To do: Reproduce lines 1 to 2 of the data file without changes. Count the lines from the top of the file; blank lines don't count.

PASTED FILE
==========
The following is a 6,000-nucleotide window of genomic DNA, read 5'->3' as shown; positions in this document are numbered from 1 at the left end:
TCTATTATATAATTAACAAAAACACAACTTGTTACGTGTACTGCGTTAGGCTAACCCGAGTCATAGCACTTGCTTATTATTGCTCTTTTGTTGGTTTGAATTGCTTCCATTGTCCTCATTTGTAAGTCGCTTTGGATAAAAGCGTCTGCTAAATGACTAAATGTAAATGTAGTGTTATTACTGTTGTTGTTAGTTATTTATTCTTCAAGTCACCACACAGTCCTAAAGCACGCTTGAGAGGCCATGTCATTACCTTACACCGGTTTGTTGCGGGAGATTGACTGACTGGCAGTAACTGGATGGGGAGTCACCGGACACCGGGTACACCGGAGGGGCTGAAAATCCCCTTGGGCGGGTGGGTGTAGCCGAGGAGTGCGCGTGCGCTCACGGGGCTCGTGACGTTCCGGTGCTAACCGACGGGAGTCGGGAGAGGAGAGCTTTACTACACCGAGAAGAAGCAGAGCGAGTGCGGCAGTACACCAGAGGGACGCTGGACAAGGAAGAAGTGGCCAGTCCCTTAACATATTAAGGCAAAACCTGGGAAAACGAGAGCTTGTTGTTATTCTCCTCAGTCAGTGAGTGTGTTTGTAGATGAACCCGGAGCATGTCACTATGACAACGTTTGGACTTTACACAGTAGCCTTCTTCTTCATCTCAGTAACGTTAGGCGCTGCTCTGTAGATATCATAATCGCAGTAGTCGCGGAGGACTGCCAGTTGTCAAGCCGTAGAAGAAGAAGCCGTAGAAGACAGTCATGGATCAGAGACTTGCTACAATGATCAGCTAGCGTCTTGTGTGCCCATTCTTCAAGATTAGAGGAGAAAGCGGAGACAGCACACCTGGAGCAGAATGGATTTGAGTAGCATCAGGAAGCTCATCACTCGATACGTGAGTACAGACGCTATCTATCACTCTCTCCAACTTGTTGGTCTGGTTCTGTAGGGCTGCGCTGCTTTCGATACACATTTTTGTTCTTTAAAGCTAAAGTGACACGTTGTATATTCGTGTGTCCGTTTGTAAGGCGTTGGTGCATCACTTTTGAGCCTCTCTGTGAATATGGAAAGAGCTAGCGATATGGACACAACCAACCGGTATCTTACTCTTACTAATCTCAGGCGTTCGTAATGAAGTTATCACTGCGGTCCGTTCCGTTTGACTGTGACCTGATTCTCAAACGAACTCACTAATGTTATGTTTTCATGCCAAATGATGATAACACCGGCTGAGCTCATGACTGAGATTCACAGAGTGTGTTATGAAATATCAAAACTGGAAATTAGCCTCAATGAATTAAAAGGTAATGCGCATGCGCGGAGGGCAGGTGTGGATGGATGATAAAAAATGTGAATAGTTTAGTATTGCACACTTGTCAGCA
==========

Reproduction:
The following is a 6,000-nucleotide window of genomic DNA, read 5'->3' as shown; positions in this document are numbered from 1 at the left end:
TCTATTATATAATTAACAAAAACACAACTTGTTACGTGTACTGCGTTAGGCTAACCCGAGTCATAGCACTTGCTTATTATTGCTCTTTTGTTGGTTTGAATTGCTTCCATTGTCCTCATTTGTAAGTCGCTTTGGATAAAAGCGTCTGCTAAATGACTAAATGTAAATGTAGTGTTATTACTGTTGTTGTTAGTTATTTATTCTTCAAGTCACCACACAGTCCTAAAGCACGCTTGAGAGGCCATGTCATTACCTTACACCGGTTTGTTGCGGGAGATTGACTGACTGGCAGTAACTGGATGGGGAGTCACCGGACACCGGGTACACCGGAGGGGCTGAAAATCCCCTTGGGCGGGTGGGTGTAGCCGAGGAGTGCGCGTGCGCTCACGGGGCTCGTGACGTTCCGGTGCTAACCGACGGGAGTCGGGAGAGGAGAGCTTTACTACACCGAGAAGAAGCAGAGCGAGTGCGGCAGTACACCAGAGGGACGCTGGACAAGGAAGAAGTGGCCAGTCCCTTAACATATTAAGGCAAAACCTGGGAAAACGAGAGCTTGTTGTTATTCTCCTCAGTCAGTGAGTGTGTTTGTAGATGAACCCGGAGCATGTCACTATGACAACGTTTGGACTTTACACAGTAGCCTTCTTCTTCATCTCAGTAACGTTAGGCGCTGCTCTGTAGATATCATAATCGCAGTAGTCGCGGAGGACTGCCAGTTGTCAAGCCGTAGAAGAAGAAGCCGTAGAAGACAGTCATGGATCAGAGACTTGCTACAATGATCAGCTAGCGTCTTGTGTGCCCATTCTTCAAGATTAGAGGAGAAAGCGGAGACAGCACACCTGGAGCAGAATGGATTTGAGTAGCATCAGGAAGCTCATCACTCGATACGTGAGTACAGACGCTATCTATCACTCTCTCCAACTTGTTGGTCTGGTTCTGTAGGGCTGCGCTGCTTTCGATACACATTTTTGTTCTTTAAAGCTAAAGTGACACGTTGTATATTCGTGTGTCCGTTTGTAAGGCGTTGGTGCATCACTTTTGAGCCTCTCTGTGAATATGGAAAGAGCTAGCGATATGGACACAACCAACCGGTATCTTACTCTTACTAATCTCAGGCGTTCGTAATGAAGTTATCACTGCGGTCCGTTCCGTTTGACTGTGACCTGATTCTCAAACGAACTCACTAATGTTATGTTTTCATGCCAAATGATGATAACACCGGCTGAGCTCATGACTGAGATTCACAGAGTGTGTTATGAAATATCAAAACTGGAAATTAGCCTCAATGAATTAAAAGGTAATGCGCATGCGCGGAGGGCAGGTGTGGATGGATGATAAAAAATGTGAATAGTTTAGTATTGCACACTTGTCAGCA